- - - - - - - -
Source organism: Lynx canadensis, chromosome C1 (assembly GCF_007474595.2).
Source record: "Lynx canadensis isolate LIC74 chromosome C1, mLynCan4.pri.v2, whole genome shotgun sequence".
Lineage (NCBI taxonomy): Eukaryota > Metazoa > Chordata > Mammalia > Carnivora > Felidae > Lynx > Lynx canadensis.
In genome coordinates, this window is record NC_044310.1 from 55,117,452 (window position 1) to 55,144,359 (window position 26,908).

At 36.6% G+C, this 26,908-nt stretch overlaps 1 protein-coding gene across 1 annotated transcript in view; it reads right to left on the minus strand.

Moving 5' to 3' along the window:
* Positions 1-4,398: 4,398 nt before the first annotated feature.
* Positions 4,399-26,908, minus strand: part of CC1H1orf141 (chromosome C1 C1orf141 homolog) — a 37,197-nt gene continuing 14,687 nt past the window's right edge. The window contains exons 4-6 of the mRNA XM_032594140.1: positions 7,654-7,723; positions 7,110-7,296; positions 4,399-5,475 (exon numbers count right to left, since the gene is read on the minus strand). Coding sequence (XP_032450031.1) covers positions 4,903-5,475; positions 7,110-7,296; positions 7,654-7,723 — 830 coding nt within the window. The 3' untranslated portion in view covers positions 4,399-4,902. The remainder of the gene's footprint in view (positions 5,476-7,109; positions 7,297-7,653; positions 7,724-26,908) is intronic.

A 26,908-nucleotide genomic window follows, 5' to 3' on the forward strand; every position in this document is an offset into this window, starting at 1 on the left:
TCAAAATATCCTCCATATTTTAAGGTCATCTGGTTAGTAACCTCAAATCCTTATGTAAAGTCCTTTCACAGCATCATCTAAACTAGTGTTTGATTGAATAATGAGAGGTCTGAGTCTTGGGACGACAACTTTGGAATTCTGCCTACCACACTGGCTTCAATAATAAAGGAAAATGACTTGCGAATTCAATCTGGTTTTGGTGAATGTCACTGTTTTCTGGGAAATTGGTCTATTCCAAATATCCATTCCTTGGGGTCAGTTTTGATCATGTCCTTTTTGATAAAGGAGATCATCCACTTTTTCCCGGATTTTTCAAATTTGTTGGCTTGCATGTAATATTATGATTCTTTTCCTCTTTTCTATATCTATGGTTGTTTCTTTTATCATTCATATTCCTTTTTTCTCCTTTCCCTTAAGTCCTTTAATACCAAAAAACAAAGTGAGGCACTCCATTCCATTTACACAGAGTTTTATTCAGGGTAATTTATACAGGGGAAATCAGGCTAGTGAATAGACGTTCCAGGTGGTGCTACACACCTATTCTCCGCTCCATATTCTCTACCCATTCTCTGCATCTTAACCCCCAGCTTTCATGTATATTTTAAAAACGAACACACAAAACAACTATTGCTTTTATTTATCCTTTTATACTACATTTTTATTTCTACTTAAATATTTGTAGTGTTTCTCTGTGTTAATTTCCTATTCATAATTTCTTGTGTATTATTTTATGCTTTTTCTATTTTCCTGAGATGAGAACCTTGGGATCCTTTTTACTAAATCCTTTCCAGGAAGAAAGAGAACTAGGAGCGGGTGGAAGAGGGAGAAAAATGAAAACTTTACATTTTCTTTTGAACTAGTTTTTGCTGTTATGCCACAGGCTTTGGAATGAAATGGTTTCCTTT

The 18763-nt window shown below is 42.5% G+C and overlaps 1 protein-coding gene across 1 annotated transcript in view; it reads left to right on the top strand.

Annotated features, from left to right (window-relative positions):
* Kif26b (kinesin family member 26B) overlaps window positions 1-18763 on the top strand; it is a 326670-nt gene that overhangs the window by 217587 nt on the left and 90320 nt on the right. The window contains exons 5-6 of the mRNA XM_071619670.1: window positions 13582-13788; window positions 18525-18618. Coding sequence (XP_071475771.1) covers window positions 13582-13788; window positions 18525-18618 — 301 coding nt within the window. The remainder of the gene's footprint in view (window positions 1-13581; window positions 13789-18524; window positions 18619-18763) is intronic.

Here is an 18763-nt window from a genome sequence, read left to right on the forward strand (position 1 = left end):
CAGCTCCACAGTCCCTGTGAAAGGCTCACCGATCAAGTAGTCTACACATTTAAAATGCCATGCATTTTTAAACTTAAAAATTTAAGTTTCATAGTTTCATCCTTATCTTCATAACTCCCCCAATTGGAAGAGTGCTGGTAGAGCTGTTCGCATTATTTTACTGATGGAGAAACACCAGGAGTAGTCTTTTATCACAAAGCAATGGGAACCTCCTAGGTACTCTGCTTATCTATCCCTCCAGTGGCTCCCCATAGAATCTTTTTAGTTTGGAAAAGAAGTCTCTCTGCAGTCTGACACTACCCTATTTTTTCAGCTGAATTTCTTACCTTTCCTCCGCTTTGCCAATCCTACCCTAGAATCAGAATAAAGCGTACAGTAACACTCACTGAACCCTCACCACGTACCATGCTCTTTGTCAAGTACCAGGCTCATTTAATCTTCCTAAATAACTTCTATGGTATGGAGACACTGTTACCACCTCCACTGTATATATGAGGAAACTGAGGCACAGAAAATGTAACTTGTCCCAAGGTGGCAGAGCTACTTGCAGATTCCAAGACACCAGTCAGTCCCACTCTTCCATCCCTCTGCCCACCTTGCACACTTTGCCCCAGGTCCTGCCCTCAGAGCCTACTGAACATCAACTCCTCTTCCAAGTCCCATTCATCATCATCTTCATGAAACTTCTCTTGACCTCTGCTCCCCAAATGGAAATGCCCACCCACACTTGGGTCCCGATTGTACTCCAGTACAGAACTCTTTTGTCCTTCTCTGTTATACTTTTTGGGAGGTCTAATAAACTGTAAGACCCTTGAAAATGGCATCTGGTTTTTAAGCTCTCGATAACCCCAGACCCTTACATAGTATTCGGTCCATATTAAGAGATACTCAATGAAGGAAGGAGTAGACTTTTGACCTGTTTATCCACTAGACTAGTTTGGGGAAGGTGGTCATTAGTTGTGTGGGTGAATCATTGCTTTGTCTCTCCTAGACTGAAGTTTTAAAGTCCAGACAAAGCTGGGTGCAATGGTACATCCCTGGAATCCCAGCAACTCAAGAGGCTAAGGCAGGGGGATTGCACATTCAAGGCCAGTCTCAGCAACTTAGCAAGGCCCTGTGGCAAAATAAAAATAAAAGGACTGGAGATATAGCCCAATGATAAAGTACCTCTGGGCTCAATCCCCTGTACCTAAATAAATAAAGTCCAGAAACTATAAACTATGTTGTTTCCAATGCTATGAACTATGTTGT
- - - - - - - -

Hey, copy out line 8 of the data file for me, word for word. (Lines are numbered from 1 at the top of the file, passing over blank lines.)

* Positions 4,399-26,908, minus strand: part of CC1H1orf141 (chromosome C1 C1orf141 homolog) — a 37,197-nt gene continuing 14,687 nt past the window's right edge. The window contains exons 4-6 of the mRNA XM_032594140.1: positions 7,654-7,723; positions 7,110-7,296; positions 4,399-5,475 (exon numbers count right to left, since the gene is read on the minus strand). Coding sequence (XP_032450031.1) covers positions 4,903-5,475; positions 7,110-7,296; positions 7,654-7,723 — 830 coding nt within the window. The 3' untranslated portion in view covers positions 4,399-4,902. The remainder of the gene's footprint in view (positions 5,476-7,109; positions 7,297-7,653; positions 7,724-26,908) is intronic.